“Whether they first reach us digitally, through a phone call or a visit to one of our 200 nationwide investor centers, clients come to Fidelity from a wide variety of life stages and with a range of needs,” said Coyne. “Our teams build relationships with these individuals and their families in order to understand their needs and provide them with the education, advice and insights to put them on a path to achieve their goals.”

Advisor Development Opportunities in the Retail-Direct Channel

The stability and resources provided by a larger firm, as well as the ample numbers of existing firm clients who are interested in financial planning services, are reasons some financial planners find the retail-direct channel a good place to build their careers.

Many advisors in the retail-direct channel also administer 401(k) plans for employers, giving these CFP® professionals a direct connection to many investors who might not traditionally seek out financial advisors. Often, these investors have accumulated significant wealth without the services of an advisor, and may also possess investable assets held at other firms. Once an advisor gets in the door with these clients through their 401(k) account, they may find opportunities to work with those clients to address their entire portfolio.

“I tried a different model, and it did not work for me,” said Shawn Liu, CFP®, Vice President and Financial Consultant at Charles Schwab on the value of the retail-direct channel for early-career CFP® professionals. “I love the fact that I can now focus on taking care of clients instead of marketing. I think this model is the best way for a young person to enter this profession.”

Typically, retail-direct firms provide resources and continuing education programs to ensure that CFP® professionals are providing the best advice possible.

“Whether it’s Fidelity’s student loan repayment benefit, tuition reimbursement, or generous parental leave policies for advisors growing their families, we know that how you value your team has a meaningful impact on driving a supportive culture,” said Coyne of Fidelity’s benefits. “Additionally, the beauty of a CFP® professional’s career at Fidelity is the boundless opportunity to not only apply your skills as a financial professional but expand outside of the day-to-day work and learn new areas of Fidelity's business.”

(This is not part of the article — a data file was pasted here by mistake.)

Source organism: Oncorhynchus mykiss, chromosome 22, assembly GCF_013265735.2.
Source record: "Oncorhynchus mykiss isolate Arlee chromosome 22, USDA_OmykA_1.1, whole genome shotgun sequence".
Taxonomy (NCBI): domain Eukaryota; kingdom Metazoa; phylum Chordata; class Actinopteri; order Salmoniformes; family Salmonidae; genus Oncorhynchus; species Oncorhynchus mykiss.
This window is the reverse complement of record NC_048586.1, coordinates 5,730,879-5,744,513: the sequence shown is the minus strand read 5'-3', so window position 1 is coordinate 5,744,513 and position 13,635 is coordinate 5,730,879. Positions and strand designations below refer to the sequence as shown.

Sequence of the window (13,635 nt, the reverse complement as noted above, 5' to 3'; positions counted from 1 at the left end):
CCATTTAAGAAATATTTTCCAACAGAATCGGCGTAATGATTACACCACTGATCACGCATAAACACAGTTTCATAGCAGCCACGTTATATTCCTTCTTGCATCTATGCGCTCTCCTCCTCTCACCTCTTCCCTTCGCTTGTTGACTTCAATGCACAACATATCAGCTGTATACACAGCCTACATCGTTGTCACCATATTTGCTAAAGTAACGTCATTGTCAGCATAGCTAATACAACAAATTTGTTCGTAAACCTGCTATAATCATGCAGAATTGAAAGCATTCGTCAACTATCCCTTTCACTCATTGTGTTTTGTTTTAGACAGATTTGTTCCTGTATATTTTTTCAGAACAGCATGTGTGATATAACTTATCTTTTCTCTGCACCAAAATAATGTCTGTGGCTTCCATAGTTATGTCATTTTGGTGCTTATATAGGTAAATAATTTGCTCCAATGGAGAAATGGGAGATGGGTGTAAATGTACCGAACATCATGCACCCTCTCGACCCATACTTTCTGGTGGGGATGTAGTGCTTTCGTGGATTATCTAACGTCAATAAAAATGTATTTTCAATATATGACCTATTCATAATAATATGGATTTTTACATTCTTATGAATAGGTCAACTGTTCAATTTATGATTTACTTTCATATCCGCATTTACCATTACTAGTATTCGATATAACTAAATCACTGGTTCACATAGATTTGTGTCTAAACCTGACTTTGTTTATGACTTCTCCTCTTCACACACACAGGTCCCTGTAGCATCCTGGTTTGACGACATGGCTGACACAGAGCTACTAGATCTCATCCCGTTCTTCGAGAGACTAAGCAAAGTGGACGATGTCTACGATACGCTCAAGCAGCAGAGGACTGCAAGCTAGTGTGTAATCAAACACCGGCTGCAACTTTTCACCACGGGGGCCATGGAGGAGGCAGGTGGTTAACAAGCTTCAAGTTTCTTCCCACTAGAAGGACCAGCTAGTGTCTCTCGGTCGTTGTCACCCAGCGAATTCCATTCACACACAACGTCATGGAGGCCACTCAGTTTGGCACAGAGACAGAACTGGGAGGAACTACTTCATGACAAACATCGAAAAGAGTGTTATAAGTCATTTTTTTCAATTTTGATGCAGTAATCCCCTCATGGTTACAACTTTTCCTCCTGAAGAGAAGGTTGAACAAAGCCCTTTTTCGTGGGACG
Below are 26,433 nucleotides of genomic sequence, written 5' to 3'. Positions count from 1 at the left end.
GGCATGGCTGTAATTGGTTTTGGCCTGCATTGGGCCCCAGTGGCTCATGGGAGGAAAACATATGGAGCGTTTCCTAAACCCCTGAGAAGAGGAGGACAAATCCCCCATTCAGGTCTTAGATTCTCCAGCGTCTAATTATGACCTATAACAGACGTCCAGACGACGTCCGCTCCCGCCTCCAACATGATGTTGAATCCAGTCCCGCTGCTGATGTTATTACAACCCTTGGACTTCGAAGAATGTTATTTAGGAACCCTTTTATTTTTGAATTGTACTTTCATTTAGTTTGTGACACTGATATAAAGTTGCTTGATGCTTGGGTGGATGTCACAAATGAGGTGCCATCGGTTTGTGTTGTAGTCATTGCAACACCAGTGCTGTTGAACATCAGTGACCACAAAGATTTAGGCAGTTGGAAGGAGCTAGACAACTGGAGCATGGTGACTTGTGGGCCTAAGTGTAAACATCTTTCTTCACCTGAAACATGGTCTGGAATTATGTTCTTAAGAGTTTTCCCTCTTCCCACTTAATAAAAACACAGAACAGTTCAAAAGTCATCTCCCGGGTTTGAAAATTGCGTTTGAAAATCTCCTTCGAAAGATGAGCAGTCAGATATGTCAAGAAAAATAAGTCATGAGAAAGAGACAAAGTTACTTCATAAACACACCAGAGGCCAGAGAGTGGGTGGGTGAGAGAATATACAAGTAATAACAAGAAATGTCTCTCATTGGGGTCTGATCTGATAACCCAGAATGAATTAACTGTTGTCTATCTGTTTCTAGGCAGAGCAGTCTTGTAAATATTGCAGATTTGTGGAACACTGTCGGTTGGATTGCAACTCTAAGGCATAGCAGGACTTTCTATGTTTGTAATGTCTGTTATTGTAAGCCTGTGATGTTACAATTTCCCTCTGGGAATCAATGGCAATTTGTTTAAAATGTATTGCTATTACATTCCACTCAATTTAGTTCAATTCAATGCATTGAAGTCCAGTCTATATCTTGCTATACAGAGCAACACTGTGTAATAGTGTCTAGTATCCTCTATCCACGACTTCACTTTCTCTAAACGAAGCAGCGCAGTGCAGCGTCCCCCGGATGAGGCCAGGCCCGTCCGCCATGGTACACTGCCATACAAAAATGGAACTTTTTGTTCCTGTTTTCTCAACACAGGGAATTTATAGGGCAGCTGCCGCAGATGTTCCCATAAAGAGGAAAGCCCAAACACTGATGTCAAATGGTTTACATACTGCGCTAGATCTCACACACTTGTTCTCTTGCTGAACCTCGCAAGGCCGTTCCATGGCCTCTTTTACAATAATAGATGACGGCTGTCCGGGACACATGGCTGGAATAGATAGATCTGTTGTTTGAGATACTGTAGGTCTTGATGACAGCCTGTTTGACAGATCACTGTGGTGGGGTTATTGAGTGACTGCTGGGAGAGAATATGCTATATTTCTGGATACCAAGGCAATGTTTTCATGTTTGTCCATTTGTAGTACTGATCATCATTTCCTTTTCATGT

“Schwab provides tuition reimbursement for mid-career and advanced career designations that promote specialization within the financial planning profession in areas such as special needs, insurance, behavioral finance, trust and estates,” said King. “The CFP® certification is table stakes for any professional who is a fiduciary and required to act in the best interest of the client.”

CFP® professionals attracted to working with a broad range of client needs from the accessible and low cost to the sophisticated and complex within the stability of a large firm may find exciting opportunities within the retail-direct channel.

“Building an investment strategy remains a foundational element of our work. But today we're able to offer clients so much more — including bringing the peace of mind that comes with having a well-defined plan to help them meet their life's goals.”

The Retail-Direct Channel’s Impact on the Financial Planning Profession

CFP® professionals working in the retail-direct channel benefit from engaging with a variety of client issues that can provide a unique insight into the needs of investors. Particularly for early-career advisors, the holistic approach now embraced by the retail-direct channel is invaluable for building client relations skills while perfecting subject matter expertise.

As Fidelity’s Coyne says, “building an investment strategy remains a foundational element of our work. But today we're able to offer clients so much more — including bringing the peace of mind that comes with having a well-defined plan to help them meet their life's goals.”

The retail-direct channel's connection with millions of retail investors has played an important role in making financial planning advice accessible. These firms have helped many CFP® professionals develop rewarding careers, while enabling investors to increase their wealth and financial security. The continued success and growth of the retail-direct channel has empowered both the growth of the financial planning profession and the diversity of Americans served by financial planning professionals.